The U.S. unemployment rate has stagnated at 8 percent. Companies across the nation are eliminating jobs and entire departments. But one industry has actually seen a steep increase in the number of available jobs – the manufacturing industry. Boston Consulting Group estimates that more than five million manufacturing jobs will be added over the next ten years.
Manufacturing jobs are critical to a healthy American economy. They give people with less education a chance at good wages and economic freedom, creating a larger, stronger middle class. The job stability of many skilled professions, such as accountants and lawyers, is affected by the number of manufacturing jobs in America, especially in goods-producing companies. There are no skilled jobs at a company if the company cannot remain profitable. A company cannot remain profitable without a middle class to purchase its products. The importance of a strong middle class is a large part of the reason a Boston Consulting Group study about manufacturing jobs in America is getting so much buzz.
According to the study, as production costs rise in other developed countries, the U.S. continues to look like a more attractive place to manufacture. Labor costs in America are less than those in the majority of other industrialized nations. Boston Consulting Group estimates that in three years the U.S. will have a cost advantage of up to 25 percent over France, the U.K., Germany and Italy in many manufacturing-related tasks. The U.S. also has a cost advantage in purchasing natural gas – we pay only a third of the average world prices.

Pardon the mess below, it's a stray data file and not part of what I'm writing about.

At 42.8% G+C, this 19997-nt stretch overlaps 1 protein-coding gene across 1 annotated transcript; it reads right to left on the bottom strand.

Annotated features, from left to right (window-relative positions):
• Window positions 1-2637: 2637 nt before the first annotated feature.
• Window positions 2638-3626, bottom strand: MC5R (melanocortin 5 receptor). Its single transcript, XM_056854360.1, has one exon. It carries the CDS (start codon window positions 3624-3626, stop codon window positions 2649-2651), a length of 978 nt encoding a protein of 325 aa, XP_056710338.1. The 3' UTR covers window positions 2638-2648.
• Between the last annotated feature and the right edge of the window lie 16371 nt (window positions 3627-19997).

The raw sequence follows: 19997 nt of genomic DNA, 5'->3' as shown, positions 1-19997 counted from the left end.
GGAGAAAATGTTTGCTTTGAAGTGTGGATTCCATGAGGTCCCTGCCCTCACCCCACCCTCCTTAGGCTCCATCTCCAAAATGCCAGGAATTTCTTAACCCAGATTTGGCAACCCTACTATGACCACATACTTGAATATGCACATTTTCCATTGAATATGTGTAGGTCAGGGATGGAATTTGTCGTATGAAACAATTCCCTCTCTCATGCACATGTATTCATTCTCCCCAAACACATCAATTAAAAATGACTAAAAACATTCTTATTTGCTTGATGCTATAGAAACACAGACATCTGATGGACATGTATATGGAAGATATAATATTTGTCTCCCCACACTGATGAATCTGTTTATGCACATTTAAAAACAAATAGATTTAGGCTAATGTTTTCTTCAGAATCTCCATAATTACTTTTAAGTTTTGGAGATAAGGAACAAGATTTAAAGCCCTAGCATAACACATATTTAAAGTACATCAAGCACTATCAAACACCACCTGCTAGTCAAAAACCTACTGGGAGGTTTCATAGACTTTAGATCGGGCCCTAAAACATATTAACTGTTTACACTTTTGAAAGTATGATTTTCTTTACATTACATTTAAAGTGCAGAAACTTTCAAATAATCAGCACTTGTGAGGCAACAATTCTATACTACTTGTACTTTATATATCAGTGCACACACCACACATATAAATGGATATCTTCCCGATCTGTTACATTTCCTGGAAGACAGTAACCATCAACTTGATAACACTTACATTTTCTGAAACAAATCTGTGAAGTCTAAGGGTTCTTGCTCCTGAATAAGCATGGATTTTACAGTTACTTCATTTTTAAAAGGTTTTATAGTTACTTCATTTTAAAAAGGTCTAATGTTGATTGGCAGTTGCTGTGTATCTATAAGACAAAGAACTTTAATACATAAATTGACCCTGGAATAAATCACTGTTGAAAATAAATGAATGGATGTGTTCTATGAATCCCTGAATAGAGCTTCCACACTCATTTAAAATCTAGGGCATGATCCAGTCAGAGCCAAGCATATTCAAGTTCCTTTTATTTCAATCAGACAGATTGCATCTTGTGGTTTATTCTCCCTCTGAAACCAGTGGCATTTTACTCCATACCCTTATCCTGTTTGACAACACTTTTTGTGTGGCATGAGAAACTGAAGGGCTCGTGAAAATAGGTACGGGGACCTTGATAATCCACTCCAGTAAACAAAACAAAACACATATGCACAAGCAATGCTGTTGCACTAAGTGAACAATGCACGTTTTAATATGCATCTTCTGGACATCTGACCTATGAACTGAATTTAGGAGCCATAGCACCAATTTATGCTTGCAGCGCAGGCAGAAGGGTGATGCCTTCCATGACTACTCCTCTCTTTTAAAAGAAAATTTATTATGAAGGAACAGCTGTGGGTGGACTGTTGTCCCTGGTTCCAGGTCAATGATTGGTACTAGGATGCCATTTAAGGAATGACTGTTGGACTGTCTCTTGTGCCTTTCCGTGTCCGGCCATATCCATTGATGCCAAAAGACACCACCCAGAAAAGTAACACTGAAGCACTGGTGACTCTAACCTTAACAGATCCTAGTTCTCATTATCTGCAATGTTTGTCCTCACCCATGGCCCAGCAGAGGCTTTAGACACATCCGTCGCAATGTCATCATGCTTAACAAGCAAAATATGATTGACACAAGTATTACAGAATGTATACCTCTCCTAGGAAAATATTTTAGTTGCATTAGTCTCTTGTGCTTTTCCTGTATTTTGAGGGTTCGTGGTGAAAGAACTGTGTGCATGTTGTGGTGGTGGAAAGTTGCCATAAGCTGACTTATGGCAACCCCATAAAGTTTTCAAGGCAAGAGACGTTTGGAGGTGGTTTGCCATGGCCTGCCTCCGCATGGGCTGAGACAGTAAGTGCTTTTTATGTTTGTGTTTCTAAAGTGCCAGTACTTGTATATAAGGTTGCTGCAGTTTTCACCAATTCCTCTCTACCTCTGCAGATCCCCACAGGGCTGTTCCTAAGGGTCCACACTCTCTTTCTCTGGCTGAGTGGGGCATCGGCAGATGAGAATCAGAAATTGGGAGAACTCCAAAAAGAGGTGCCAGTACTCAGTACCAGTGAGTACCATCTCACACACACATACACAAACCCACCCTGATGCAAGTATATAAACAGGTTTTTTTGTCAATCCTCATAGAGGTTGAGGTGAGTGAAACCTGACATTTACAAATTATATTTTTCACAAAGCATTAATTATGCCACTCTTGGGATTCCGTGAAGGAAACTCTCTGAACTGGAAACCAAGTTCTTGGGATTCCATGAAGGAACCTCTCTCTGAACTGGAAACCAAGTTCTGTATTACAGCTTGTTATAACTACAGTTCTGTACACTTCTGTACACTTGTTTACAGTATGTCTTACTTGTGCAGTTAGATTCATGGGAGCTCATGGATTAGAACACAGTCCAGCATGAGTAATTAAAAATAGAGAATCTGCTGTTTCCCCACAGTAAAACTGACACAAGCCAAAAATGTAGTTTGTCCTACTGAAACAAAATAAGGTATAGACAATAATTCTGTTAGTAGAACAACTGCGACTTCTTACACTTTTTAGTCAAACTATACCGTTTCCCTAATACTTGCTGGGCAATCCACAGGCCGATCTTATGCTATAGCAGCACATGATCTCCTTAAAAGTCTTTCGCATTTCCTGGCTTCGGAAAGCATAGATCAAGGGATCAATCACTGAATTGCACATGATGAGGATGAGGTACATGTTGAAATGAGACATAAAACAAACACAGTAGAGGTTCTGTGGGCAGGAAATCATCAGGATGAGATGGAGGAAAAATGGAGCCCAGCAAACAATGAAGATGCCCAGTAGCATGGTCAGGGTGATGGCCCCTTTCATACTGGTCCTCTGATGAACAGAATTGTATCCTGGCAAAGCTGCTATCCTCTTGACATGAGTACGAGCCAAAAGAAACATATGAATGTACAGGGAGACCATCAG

What about China? Once seen as a clear choice for a manufacturing location over the U.S., the cost of manufacturing there is expected to be only 7 percent cheaper than the U.S. by 2015. Hal Sirkin, a senior partner at Boston Consulting Group, said that the price advantage in China is negligible. The hassle of producing so far away from New York City creates longer supply chains and higher shipping costs. American workers are also 3.2 times more productive than Chinese workers.
With the statistics Sirkin mentions, it is clear that the minor cost advantage of producing in China is not enough to make up for the higher shipping costs and less skilled workers. What about other Asian countries, where it is even cheaper than China to produce? The U.S. simply cannot be the cheapest place to manufacture, right? When you take other factors into consideration, it is. Vietnam, Indonesia and the Philippines are relatively cheap countries to produce in but they have poor infrastructures and governments often tainted by corruption. Their workers are also not as productive as U.S. workers, according to Sirkin.
Companies are already taking advantage of America’s lower production costs. Rolls Royce produces airplane engine parts in Virginia, Siemens builds its gas turbines on U.S. soil and Toyota has plans to assemble its Camry and Sienna models in Kentucky and Indiana.
Gone for what many would say was too long, manufacturing is poised for a comeback in America. We can only guess at the impact of this return on the county’s high unemployment rate. If the argument about manufacturing jobs being the bedrock of the economy holds true, however, maybe a lower unemployment rate is closer than we think.
What do you think about companies bringing production back to U.S. soil?